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Laura Cameron
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Popular Vs. Scholarly Sources

The Peer Review Process

Flowchart that shows the steps of the peer review process described below.

Image created by Laura Cameron, Education Librarian

Peer review is the process by which articles or other works are critiqued before they are published. Authors send articles to an editor, who decides whether the work should be forwarded to reviewers for the journal. The most stringent form is anonymous or blind review, where neither the author nor the reviewers know whose work is being examined by whom. This helps reduce bias.

Reviewers are usually well-published researchers and experts themselves. The articles are sent back to the editor with remarks and recommendations, usually 1) publish as is (rare), 2) publish if edited or changed in specific ways, or 3) don't publish. Editors will usually go with the recommendation of the majority of the reviewers. If revision is recommended, the reviewers' comments may be returned with the draft. Authors who have been asked for revisions normally make the recommended changes and resubmit the article to the editor.

The process is intended to improve the content of studies published-- more eyes on a project, and one's reputation on the line with peers, tends to improve the quality of what's published.  There are cases where it hasn't worked, and critics of the cycle, but it is the best system that has been developed to this point.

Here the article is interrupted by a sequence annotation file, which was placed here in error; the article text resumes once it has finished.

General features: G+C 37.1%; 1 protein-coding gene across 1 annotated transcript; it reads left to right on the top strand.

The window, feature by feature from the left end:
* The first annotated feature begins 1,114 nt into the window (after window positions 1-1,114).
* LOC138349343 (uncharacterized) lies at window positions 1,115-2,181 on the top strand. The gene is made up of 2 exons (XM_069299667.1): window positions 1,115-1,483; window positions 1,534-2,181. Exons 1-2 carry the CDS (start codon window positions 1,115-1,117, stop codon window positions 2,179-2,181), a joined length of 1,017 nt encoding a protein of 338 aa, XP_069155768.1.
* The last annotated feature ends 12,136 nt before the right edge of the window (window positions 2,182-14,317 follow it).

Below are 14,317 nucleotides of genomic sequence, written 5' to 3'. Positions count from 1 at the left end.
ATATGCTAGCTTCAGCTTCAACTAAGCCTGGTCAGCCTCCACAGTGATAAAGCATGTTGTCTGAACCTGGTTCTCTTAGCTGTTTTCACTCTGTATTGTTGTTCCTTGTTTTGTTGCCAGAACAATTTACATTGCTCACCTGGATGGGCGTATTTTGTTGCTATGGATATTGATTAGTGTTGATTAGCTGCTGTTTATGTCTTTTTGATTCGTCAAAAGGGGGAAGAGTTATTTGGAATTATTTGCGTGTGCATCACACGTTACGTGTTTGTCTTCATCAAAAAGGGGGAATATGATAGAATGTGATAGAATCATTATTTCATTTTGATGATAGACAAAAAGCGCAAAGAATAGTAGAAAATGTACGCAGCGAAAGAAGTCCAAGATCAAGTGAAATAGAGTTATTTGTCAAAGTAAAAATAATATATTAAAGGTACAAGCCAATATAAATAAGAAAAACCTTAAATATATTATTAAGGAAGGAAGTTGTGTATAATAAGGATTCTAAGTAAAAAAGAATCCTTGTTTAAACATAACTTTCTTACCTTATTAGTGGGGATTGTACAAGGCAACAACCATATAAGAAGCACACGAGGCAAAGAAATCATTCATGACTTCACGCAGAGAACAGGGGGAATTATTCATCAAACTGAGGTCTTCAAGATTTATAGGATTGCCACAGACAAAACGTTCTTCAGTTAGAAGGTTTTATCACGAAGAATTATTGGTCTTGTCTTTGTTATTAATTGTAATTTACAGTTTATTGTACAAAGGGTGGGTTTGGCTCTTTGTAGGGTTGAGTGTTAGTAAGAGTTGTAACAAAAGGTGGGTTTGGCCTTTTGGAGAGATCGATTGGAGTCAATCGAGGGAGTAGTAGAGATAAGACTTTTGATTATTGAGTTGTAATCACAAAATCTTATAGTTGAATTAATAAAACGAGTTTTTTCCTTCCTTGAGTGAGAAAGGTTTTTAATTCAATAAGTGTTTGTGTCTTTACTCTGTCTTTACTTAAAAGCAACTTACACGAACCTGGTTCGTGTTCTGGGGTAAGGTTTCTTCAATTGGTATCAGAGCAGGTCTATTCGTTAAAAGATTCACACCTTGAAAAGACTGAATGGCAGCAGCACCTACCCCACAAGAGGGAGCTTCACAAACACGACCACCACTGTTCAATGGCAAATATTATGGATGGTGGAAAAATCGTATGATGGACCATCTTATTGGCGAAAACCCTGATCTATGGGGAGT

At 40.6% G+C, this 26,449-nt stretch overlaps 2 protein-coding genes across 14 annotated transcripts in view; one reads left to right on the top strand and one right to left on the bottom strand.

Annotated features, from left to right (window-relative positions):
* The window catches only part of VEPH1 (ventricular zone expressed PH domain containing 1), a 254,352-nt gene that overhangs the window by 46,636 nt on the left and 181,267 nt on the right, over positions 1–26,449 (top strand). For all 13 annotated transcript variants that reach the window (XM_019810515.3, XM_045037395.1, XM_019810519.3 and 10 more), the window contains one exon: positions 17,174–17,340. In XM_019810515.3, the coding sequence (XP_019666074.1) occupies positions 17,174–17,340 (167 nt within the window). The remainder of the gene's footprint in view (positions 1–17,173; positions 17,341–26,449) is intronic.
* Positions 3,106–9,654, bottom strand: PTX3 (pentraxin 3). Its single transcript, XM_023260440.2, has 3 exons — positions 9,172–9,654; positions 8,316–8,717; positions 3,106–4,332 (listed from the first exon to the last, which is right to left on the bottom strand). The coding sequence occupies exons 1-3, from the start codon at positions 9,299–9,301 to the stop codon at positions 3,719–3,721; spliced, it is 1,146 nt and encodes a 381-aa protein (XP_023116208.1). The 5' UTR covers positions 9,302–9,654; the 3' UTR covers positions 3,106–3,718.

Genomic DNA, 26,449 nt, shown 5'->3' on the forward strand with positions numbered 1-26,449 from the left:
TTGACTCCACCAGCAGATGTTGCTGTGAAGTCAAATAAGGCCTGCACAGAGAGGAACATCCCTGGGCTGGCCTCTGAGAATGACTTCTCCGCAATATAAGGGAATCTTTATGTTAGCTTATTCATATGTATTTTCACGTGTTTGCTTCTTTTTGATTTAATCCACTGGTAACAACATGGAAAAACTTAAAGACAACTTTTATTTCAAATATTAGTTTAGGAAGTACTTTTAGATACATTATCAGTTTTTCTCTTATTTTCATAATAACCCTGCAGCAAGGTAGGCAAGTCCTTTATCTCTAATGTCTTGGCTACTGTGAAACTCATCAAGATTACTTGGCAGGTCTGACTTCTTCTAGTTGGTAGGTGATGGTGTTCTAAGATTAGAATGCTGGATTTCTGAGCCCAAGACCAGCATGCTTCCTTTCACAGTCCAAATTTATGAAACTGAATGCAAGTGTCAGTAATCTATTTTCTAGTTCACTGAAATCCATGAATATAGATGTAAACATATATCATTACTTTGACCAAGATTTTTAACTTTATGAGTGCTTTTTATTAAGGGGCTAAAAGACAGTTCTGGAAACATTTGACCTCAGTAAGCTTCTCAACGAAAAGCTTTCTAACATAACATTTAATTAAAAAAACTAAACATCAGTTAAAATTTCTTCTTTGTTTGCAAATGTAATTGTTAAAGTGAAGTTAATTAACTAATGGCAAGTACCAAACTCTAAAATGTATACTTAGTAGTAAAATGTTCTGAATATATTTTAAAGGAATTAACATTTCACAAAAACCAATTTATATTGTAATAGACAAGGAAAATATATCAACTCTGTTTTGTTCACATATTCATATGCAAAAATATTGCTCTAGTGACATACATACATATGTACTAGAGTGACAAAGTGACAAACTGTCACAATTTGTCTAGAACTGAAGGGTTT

Understanding Primary, Secondary, and Tertiary Literature

Image showing describing primary, secondary, and tertiary sources, and listing examples of each type. Information is repeated below in text.

Image created by Laura Cameron, Education Librarian

What is considered a primary source varies somewhat by discipline. In any case, think of a primary source as first-hand knowledge, eyewitness accounts,or reports about a specific topic.

  • In the arts - a piece of art, such as a painting or sculpture, a musical score, a poem, a book or chapter, or an essay--whatever is created by the artist, writer, photographer, etc.
  • In the sciences - the first report of research; it may be published as a journal article, or sometimes as a research report or conference presentation
  • In some of the social sciences - a primary source may be the first report of a piece of research, especially of empirical studies, or it may be something closer to primary sources in history, since some areas of these fields depend on direct observation, data, personal narratives or commentary, as from interviews or case studies.
  • For history - a primary source is a letter, a diary, speech, lecture, piece of legislation, document or manuscript-- an original source which forms the basis, with other sources, of secondary work, such as a study of life in eighteenth century Ireland

A secondary source is based on a primary source or other sources. It includes analysis, criticism, or other intellectual input. Secondary sources can include books, book chapters, articles, especially literature reviews, and some book reviews. 

A tertiary source is commonly a resource or tool that helps people find primary or secondary sources. Tertiary sources include most bibliographies, databases and indexes, and library catalogs.